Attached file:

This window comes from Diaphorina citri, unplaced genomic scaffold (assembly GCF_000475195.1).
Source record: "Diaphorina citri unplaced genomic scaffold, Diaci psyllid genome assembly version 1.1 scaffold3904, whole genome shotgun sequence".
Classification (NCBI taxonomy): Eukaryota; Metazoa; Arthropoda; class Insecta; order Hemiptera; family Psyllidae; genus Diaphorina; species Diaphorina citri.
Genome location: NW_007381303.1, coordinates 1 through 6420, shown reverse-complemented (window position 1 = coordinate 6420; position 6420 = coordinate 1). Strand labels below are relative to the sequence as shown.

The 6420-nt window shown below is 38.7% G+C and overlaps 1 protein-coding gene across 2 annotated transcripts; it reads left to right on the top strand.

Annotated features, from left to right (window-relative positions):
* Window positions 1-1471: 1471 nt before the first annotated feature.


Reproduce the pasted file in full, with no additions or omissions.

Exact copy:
This window comes from Diaphorina citri, unplaced genomic scaffold (assembly GCF_000475195.1).
Source record: "Diaphorina citri unplaced genomic scaffold, Diaci psyllid genome assembly version 1.1 scaffold3904, whole genome shotgun sequence".
Classification (NCBI taxonomy): Eukaryota; Metazoa; Arthropoda; class Insecta; order Hemiptera; family Psyllidae; genus Diaphorina; species Diaphorina citri.
Genome location: NW_007381303.1, coordinates 1 through 6420, shown reverse-complemented (window position 1 = coordinate 6420; position 6420 = coordinate 1). Strand labels below are relative to the sequence as shown.

The 6420-nt window shown below is 38.7% G+C and overlaps 1 protein-coding gene across 2 annotated transcripts; it reads left to right on the top strand.

Annotated features, from left to right (window-relative positions):
* Window positions 1-1471: 1471 nt before the first annotated feature.